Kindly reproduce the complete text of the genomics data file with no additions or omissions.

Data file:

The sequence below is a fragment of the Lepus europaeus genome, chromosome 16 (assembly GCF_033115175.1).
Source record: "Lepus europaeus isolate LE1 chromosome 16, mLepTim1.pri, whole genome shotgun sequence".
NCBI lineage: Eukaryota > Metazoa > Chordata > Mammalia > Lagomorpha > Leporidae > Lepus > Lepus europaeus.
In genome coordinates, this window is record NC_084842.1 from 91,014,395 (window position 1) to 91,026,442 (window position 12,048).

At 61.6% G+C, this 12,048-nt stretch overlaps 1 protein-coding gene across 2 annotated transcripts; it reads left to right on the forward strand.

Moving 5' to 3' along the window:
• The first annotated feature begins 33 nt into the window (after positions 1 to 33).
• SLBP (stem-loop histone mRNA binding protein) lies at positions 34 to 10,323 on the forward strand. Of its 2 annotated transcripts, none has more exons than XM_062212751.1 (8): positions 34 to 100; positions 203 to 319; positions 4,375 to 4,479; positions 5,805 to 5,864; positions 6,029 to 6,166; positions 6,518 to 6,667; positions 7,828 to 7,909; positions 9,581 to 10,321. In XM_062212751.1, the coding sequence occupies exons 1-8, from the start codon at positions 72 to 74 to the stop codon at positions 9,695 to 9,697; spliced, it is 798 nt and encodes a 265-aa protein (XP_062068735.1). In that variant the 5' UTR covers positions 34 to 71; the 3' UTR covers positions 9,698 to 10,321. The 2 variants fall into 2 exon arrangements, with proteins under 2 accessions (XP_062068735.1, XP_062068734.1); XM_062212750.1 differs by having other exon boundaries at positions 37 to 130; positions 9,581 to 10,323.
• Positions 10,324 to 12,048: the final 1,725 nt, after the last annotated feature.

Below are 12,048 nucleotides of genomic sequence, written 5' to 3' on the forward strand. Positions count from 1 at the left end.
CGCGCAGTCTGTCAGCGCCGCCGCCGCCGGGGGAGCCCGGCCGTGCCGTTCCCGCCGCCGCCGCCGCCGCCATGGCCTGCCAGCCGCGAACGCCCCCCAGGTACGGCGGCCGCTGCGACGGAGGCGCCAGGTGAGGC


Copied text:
The sequence below is a fragment of the Lepus europaeus genome, chromosome 16 (assembly GCF_033115175.1).
Source record: "Lepus europaeus isolate LE1 chromosome 16, mLepTim1.pri, whole genome shotgun sequence".
NCBI lineage: Eukaryota > Metazoa > Chordata > Mammalia > Lagomorpha > Leporidae > Lepus > Lepus europaeus.
In genome coordinates, this window is record NC_084842.1 from 91,014,395 (window position 1) to 91,026,442 (window position 12,048).

At 61.6% G+C, this 12,048-nt stretch overlaps 1 protein-coding gene across 2 annotated transcripts; it reads left to right on the forward strand.

Moving 5' to 3' along the window:
• The first annotated feature begins 33 nt into the window (after positions 1 to 33).
• SLBP (stem-loop histone mRNA binding protein) lies at positions 34 to 10,323 on the forward strand. Of its 2 annotated transcripts, none has more exons than XM_062212751.1 (8): positions 34 to 100; positions 203 to 319; positions 4,375 to 4,479; positions 5,805 to 5,864; positions 6,029 to 6,166; positions 6,518 to 6,667; positions 7,828 to 7,909; positions 9,581 to 10,321. In XM_062212751.1, the coding sequence occupies exons 1-8, from the start codon at positions 72 to 74 to the stop codon at positions 9,695 to 9,697; spliced, it is 798 nt and encodes a 265-aa protein (XP_062068735.1). In that variant the 5' UTR covers positions 34 to 71; the 3' UTR covers positions 9,698 to 10,321. The 2 variants fall into 2 exon arrangements, with proteins under 2 accessions (XP_062068735.1, XP_062068734.1); XM_062212750.1 differs by having other exon boundaries at positions 37 to 130; positions 9,581 to 10,323.
• Positions 10,324 to 12,048: the final 1,725 nt, after the last annotated feature.

Below are 12,048 nucleotides of genomic sequence, written 5' to 3' on the forward strand. Positions count from 1 at the left end.
CGCGCAGTCTGTCAGCGCCGCCGCCGCCGGGGGAGCCCGGCCGTGCCGTTCCCGCCGCCGCCGCCGCCGCCATGGCCTGCCAGCCGCGAACGCCCCCCAGGTACGGCGGCCGCTGCGACGGAGGCGCCAGGTGAGGC